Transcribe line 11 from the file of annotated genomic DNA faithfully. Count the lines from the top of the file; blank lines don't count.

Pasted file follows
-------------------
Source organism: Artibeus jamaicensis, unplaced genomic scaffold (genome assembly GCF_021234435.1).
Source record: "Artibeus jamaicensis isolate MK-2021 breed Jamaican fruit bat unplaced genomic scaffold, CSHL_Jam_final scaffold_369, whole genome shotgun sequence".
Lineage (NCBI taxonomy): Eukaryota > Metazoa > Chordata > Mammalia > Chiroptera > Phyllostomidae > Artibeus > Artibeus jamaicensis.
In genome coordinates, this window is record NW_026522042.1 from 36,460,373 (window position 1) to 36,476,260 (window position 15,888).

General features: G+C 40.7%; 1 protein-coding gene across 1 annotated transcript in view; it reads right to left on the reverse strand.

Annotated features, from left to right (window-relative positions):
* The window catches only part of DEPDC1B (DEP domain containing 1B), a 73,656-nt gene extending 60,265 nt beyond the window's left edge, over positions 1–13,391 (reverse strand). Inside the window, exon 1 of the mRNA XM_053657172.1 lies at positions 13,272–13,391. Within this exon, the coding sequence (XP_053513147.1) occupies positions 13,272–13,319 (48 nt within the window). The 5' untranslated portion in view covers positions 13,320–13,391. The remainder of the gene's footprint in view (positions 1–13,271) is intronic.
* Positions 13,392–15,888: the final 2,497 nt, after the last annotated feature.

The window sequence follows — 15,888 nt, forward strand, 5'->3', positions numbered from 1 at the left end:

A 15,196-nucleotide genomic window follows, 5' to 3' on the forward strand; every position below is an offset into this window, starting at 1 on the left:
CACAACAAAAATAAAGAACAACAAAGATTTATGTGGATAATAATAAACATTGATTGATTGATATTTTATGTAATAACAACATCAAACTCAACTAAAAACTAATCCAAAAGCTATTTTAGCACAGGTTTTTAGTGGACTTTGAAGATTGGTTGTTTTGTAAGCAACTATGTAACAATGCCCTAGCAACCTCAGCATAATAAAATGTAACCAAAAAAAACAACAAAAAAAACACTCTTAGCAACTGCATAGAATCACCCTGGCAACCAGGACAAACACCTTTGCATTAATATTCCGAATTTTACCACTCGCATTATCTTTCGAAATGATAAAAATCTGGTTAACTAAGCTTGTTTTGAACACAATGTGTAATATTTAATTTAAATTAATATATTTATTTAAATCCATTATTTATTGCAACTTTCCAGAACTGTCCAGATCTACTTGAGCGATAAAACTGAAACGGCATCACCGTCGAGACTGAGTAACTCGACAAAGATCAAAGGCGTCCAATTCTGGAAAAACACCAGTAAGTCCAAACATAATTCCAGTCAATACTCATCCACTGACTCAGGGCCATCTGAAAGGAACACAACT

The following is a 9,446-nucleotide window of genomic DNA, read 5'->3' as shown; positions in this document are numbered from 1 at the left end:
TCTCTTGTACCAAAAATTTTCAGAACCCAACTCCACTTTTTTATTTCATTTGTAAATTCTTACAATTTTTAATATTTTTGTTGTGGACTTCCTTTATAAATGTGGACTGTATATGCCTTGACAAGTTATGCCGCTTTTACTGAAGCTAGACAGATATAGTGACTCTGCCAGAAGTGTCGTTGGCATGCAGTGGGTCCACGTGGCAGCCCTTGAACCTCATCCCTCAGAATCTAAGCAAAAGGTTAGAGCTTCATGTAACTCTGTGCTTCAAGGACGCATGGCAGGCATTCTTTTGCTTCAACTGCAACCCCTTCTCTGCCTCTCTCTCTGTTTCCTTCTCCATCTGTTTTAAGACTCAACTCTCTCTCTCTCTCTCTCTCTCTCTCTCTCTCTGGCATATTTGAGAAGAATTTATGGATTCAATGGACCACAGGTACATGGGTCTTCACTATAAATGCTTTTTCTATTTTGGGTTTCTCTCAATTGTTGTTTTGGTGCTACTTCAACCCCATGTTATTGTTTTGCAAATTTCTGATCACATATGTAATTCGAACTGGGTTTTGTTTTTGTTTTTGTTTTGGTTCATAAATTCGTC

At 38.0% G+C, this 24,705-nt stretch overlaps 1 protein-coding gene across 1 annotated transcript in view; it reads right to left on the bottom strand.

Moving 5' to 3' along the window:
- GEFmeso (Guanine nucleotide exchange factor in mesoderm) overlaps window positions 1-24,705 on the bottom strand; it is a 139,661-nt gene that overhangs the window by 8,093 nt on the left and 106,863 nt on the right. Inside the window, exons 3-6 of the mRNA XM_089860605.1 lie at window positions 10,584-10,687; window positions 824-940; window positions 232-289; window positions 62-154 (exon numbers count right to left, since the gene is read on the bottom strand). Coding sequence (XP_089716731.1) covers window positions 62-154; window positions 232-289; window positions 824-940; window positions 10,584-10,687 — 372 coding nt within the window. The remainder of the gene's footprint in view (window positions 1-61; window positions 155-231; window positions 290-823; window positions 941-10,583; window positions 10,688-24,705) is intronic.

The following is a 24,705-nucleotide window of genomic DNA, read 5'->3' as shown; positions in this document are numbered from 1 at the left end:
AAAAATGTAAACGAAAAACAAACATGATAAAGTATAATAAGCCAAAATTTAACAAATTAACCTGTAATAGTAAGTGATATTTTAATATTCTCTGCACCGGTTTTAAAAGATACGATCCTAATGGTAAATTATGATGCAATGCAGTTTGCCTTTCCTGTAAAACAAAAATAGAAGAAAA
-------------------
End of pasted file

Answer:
CACAACAAAAATAAAGAACAACAAAGATTTATGTGGATAATAATAAACATTGATTGATTGATATTTTATGTAATAACAACATCAAACTCAACTAAAAACTAATCCAAAAGCTATTTTAGCACAGGTTTTTAGTGGACTTTGAAGATTGGTTGTTTTGTAAGCAACTATGTAACAATGCCCTAGCAACCTCAGCATAATAAAATGTAACCAAAAAAAACAACAAAAAAAACACTCTTAGCAACTGCATAGAATCACCCTGGCAACCAGGACAAACACCTTTGCATTAATATTCCGAATTTTACCACTCGCATTATCTTTCGAAATGATAAAAATCTGGTTAACTAAGCTTGTTTTGAACACAATGTGTAATATTTAATTTAAATTAATATATTTATTTAAATCCATTATTTATTGCAACTTTCCAGAACTGTCCAGATCTACTTGAGCGATAAAACTGAAACGGCATCACCGTCGAGACTGAGTAACTCGACAAAGATCAAAGGCGTCCAATTCTGGAAAAACACCAGTAAGTCCAAACATAATTCCAGTCAATACTCATCCACTGACTCAGGGCCATCTGAAAGGAACACAACT